A Theology of Liberation: History, Politics, and Salvation

by Gustavo Gutiérrez

Paperback, 1973

Status

Available

Collection

Description

This is the credo and seminal text of the movement which was later characterized as liberation theology. The book burst upon the scene in the early seventies, and was swiftly acknowledged as a pioneering and prophetic approach to theology which famously made an option for the poor, placing the exploited, the alienated, and the economically wretched at the centre of a programme where "the oppressed and maimed and blind and lame" were prioritized at the expense of those who either maintained the status quo or who abused the structures of power for their own ends. This powerful, compassionate and radical book attracted criticism for daring to mix politics and religion in so explicit a manner, but was also welcomed by those who had the capacity to see that its agenda was nothing more nor less than to give "good news to the poor", and redeem God's people from bondage.… (more)

Publication

Orbis Books (1973), Edition: 1st Paperback Edition, 323 pages

Rating

½ (60 ratings; 3.8)

User reviews

LibraryThing member Hanuman2
Decent for its genre.
LibraryThing member fulner
I wanted to read this after Francis was elected Pope and people on both the left and the right claimed that Francis would be bade because of how he reacted to liberation theology during the social class struggle of the 70s/80s in Argentina. The right saying he too closely embraced it, the left
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saying he did not embrace it.

So what is it? Instead of letting other people tell me I figured I'd let them tell me themselves. Well let me tell you, this book is certainly written at a level intended for educational intellectuals and not for activists on the ground and parishioners in the pew. I'm not a dumb guy but most of this was way over my head. I was disappointed in the amount of citation that still didn't say anything.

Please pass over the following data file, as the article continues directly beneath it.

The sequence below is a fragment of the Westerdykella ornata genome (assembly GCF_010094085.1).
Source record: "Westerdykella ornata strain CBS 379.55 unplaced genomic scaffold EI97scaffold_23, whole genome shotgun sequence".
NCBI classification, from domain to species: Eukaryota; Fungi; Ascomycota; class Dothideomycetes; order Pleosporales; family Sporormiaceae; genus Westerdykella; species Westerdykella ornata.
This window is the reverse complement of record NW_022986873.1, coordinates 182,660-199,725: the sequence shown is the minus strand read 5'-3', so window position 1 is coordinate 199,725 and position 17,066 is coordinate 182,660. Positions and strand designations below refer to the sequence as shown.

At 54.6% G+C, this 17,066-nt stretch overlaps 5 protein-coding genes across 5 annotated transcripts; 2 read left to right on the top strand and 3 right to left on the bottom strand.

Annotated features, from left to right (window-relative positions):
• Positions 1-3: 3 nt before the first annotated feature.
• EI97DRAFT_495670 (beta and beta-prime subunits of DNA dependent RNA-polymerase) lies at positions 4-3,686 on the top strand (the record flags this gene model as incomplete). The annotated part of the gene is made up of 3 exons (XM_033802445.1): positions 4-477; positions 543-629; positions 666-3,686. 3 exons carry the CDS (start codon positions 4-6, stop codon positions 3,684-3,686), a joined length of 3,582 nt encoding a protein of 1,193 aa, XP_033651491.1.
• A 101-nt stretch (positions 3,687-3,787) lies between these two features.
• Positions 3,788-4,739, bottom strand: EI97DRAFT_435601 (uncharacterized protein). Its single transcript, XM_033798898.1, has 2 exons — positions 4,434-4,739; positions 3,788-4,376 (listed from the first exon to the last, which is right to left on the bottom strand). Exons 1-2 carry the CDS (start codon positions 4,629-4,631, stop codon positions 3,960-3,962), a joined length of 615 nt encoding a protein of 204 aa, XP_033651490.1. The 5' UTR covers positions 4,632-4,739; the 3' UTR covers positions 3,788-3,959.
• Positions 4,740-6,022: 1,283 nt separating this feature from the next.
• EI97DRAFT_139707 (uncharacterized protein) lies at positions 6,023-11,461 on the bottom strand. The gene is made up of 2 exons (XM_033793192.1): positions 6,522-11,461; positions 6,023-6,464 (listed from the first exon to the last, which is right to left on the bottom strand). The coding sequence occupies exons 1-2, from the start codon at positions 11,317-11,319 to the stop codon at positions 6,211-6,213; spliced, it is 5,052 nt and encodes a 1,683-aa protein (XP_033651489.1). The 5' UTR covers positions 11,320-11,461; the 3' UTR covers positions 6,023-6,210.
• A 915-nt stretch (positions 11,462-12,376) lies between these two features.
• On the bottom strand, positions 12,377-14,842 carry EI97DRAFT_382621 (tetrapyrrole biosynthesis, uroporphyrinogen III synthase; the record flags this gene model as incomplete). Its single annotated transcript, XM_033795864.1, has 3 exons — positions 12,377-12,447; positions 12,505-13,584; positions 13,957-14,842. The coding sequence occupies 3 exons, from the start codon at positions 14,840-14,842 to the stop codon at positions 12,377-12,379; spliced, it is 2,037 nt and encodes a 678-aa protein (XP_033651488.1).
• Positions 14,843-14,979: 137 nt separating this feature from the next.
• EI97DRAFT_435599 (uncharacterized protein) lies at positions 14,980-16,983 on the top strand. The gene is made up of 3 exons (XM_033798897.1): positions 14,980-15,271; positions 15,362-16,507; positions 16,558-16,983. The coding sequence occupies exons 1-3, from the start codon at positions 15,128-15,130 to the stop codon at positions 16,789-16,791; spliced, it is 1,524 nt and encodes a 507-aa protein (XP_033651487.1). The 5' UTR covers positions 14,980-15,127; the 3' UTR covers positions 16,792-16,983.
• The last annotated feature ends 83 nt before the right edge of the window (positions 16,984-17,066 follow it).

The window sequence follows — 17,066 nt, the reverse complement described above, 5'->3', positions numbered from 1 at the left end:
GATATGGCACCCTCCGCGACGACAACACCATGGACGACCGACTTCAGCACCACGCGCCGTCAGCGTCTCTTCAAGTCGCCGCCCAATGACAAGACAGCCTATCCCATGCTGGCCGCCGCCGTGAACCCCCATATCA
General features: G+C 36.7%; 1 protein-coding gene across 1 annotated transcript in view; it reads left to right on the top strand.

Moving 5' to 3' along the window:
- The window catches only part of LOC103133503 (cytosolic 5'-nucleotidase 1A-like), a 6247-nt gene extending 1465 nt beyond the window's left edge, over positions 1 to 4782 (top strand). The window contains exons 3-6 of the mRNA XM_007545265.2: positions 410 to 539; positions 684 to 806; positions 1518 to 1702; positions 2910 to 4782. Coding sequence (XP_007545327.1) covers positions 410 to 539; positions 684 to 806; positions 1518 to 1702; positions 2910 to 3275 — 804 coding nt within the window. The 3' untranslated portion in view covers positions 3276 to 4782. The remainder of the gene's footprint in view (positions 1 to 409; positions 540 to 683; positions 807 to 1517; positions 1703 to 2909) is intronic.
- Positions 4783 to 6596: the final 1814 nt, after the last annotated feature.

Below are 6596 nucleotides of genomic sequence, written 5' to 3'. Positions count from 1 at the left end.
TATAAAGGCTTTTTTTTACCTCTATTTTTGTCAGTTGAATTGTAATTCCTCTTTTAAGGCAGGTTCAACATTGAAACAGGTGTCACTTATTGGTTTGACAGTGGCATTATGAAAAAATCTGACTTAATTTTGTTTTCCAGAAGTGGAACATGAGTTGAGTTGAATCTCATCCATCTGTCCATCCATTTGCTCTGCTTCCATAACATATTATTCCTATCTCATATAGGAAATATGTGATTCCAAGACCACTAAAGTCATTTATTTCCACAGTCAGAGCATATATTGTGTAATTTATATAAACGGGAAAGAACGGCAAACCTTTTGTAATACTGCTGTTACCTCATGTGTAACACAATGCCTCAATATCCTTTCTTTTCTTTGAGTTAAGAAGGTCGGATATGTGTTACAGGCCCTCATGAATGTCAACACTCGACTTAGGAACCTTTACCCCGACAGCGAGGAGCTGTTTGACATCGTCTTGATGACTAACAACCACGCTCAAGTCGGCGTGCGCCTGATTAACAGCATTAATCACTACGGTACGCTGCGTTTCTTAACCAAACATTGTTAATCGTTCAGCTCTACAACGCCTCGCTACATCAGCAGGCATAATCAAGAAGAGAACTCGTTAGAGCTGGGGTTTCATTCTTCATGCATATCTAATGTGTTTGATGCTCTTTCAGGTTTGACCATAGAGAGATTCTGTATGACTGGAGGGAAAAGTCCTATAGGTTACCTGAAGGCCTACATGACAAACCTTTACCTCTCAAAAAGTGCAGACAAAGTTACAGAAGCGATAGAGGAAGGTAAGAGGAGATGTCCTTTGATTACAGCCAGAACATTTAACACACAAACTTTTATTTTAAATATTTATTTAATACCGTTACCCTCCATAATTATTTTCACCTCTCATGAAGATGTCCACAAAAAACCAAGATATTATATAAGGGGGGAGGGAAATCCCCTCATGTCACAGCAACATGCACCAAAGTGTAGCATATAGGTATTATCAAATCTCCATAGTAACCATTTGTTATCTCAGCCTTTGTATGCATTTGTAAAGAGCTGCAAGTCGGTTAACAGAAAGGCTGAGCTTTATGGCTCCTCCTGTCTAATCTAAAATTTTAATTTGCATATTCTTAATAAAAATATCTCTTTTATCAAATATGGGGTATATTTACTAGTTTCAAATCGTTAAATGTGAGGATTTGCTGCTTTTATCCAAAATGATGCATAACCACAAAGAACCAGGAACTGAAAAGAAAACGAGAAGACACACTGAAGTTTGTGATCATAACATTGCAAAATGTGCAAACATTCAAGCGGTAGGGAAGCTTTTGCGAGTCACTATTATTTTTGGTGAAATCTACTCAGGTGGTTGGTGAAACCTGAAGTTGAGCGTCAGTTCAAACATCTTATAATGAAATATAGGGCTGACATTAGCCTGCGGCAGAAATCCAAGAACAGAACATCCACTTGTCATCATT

The last two or three chapters probably could have been the whole book. As the author spends most of his time trying to prove that Jesus would be against capitalism because...insert some lofty intellectual reason here.

While I agree the class struggle is real, and I agree that the church cannot pretend it doesn't exist, shunning traditional values and theology to focus on overturning corporatism is not a solution. We should care for the poor, and we should love our neighbor ,that includes loving those who oppress us. Its not an excuse to do nothing, as the author insists. It is a direction to be careful and love.

Probably worth reading if you are interested in such topics, but it won't bring you closer to Christ nor bring those around you to the right hand of the Lord. I think those are more important and if we focus there a life of forgiveness and caring will happen.
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